What's going on?
Switzerland can boast about its confectionery, sure, but it might not want to shout about its banking giant: UBS reported weaker-than-expected 2019 profit on Tuesday, and its shares melted 5%.
What does this mean?
Choppy market conditions, weak client activity, and tough competition from US rivals saw UBS’s profit from its investment banking business halve in 2019. And with negative interest rates in Europe – which limit how much money the bank makes from loans – it’s perhaps no wonder the Swiss giant is so focused on the rich people (including half the world’s billionaires) in its flagship wealth management business.
That strategy seems to have paid off so far, with wealth management’s profit proving more resilient than investment banking and climbing 4% from a year ago. UBS is now hoping to cut costs in that area, in an effort to hit 10-15% profit growth this year. The bank may want to focus on retaining big spenders first, mind you: its clients pulled almost $5 billion out of the bank’s wealth management division toward the end of 2019…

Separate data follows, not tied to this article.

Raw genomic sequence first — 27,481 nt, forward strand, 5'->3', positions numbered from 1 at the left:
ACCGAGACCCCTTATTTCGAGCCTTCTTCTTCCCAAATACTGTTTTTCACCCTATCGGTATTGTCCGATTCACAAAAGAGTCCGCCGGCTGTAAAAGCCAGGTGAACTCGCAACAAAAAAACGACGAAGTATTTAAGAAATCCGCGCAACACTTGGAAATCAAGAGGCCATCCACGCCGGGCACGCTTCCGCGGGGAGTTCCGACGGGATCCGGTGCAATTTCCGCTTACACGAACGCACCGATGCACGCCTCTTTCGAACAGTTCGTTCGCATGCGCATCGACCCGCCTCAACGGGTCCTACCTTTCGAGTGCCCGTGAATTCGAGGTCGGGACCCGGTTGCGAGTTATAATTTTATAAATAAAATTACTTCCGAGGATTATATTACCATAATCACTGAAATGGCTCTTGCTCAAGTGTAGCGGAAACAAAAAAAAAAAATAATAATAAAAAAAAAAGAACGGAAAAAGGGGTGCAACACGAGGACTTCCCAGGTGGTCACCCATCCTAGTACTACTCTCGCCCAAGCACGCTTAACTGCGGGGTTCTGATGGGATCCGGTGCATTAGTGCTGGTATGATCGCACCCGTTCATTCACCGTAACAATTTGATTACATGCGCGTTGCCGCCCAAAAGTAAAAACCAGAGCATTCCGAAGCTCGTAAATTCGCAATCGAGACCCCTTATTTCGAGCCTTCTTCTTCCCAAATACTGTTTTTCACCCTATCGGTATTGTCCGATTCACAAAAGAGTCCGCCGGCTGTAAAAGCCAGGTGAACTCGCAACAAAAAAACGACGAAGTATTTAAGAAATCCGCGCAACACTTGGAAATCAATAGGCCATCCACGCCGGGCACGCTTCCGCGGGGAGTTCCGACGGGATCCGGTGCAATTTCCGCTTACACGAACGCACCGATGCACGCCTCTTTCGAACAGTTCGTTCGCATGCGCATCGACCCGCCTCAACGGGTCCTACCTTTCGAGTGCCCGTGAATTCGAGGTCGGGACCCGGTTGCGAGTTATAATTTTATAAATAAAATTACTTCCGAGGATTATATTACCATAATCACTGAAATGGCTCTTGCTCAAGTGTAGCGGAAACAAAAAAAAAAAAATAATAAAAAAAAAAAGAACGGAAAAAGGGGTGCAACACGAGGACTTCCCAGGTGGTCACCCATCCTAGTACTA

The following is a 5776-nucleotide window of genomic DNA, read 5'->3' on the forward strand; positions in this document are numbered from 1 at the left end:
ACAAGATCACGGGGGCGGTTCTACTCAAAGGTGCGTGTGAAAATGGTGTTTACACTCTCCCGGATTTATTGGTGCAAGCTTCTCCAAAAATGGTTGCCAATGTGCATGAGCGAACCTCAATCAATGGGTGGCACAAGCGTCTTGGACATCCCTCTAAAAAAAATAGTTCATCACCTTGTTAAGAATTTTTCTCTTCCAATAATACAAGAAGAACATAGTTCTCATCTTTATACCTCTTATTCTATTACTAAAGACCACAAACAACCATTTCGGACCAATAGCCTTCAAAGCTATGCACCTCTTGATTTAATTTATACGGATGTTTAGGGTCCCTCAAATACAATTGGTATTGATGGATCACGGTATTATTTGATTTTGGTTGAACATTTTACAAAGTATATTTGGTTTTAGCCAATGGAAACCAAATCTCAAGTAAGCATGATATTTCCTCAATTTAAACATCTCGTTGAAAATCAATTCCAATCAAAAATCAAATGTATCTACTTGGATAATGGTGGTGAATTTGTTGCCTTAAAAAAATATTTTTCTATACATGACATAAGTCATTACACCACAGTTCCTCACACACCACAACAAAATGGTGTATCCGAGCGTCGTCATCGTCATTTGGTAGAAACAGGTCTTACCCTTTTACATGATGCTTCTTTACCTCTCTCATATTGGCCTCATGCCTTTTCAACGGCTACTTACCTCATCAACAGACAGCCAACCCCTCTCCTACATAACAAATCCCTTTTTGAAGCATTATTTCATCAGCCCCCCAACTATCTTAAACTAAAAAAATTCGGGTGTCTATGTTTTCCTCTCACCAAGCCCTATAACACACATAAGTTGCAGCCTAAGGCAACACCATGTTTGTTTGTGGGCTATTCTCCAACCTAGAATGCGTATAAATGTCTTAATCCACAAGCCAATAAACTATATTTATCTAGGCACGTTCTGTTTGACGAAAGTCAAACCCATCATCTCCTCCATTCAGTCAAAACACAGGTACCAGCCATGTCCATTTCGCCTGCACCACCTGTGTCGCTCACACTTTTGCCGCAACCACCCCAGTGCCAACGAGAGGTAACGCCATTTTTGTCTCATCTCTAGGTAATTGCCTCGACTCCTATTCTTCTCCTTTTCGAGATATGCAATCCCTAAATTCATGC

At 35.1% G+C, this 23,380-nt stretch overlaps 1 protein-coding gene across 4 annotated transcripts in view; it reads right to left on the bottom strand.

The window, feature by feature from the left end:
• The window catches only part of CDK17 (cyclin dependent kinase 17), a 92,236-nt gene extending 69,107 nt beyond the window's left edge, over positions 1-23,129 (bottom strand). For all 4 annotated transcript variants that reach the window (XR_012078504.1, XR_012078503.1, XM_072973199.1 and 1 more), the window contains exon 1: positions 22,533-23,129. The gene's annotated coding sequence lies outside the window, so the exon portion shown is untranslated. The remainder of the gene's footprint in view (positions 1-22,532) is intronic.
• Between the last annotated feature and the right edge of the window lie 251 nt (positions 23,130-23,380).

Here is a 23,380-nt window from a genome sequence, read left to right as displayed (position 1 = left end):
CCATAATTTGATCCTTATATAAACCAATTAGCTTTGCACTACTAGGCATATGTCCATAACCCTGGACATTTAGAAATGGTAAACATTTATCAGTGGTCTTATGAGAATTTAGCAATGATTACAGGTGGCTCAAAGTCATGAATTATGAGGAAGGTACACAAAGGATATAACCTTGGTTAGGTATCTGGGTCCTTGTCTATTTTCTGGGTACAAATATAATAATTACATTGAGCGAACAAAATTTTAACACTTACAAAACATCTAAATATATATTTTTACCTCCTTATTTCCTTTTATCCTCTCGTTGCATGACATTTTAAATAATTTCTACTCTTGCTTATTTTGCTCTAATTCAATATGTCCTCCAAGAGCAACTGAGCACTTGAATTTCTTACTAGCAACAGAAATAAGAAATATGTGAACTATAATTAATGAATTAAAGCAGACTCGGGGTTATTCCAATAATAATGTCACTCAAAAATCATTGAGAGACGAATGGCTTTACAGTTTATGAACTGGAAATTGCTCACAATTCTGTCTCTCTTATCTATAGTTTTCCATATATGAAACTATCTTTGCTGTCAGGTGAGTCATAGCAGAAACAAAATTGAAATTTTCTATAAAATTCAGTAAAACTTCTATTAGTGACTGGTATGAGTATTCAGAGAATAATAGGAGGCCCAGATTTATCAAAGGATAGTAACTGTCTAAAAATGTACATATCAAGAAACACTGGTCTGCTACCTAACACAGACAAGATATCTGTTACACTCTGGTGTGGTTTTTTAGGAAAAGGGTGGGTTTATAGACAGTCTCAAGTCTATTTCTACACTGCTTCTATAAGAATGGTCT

Why should I care?
The bigger picture: The grass really is greener.
UBS reduced its overall profit targets for 2020, and it’s not alone in doing so in this era of negative interest rates. Other European banking giants, like Credit Suisse, Deutsche Bank, and UniCredit, have recently dialed back their ambitions and cut thousands of jobs – all while US rivals post record profits.
Zooming out: Low rates, low spirits.
UBS has been hit hard by the Swiss National Bank’s ultra-low interest rate policy, which has interest rates entering their fifth year in negative territory. British banks may be watching nervously: after disappointing data showed the UK economy shrank in November, investors are now expecting the British central bank to cut interest rates by the end of this month. And while that might stimulate the economy, it doesn’t bode too well for British banks’ profitability…